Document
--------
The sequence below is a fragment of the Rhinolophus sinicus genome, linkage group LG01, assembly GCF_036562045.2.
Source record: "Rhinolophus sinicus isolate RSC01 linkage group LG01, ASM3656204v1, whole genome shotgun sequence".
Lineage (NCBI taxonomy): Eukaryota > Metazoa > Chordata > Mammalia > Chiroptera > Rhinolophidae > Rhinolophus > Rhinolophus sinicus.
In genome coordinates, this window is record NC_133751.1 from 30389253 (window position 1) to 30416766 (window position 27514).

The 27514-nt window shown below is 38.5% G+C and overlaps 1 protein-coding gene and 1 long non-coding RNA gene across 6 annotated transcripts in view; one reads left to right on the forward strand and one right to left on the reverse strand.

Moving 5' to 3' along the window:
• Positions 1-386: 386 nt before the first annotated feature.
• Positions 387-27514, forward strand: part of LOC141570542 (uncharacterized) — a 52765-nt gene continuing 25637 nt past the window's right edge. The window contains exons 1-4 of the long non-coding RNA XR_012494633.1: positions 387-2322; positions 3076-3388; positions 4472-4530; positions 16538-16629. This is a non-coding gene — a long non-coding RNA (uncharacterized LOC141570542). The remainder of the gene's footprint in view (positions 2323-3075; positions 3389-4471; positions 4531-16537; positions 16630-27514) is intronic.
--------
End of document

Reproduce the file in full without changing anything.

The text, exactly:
The sequence below is a fragment of the Rhinolophus sinicus genome, linkage group LG01, assembly GCF_036562045.2.
Source record: "Rhinolophus sinicus isolate RSC01 linkage group LG01, ASM3656204v1, whole genome shotgun sequence".
Lineage (NCBI taxonomy): Eukaryota > Metazoa > Chordata > Mammalia > Chiroptera > Rhinolophidae > Rhinolophus > Rhinolophus sinicus.
In genome coordinates, this window is record NC_133751.1 from 30389253 (window position 1) to 30416766 (window position 27514).

The 27514-nt window shown below is 38.5% G+C and overlaps 1 protein-coding gene and 1 long non-coding RNA gene across 6 annotated transcripts in view; one reads left to right on the forward strand and one right to left on the reverse strand.

Moving 5' to 3' along the window:
• Positions 1-386: 386 nt before the first annotated feature.
• Positions 387-27514, forward strand: part of LOC141570542 (uncharacterized) — a 52765-nt gene continuing 25637 nt past the window's right edge. The window contains exons 1-4 of the long non-coding RNA XR_012494633.1: positions 387-2322; positions 3076-3388; positions 4472-4530; positions 16538-16629. This is a non-coding gene — a long non-coding RNA (uncharacterized LOC141570542). The remainder of the gene's footprint in view (positions 2323-3075; positions 3389-4471; positions 4531-16537; positions 16630-27514) is intronic.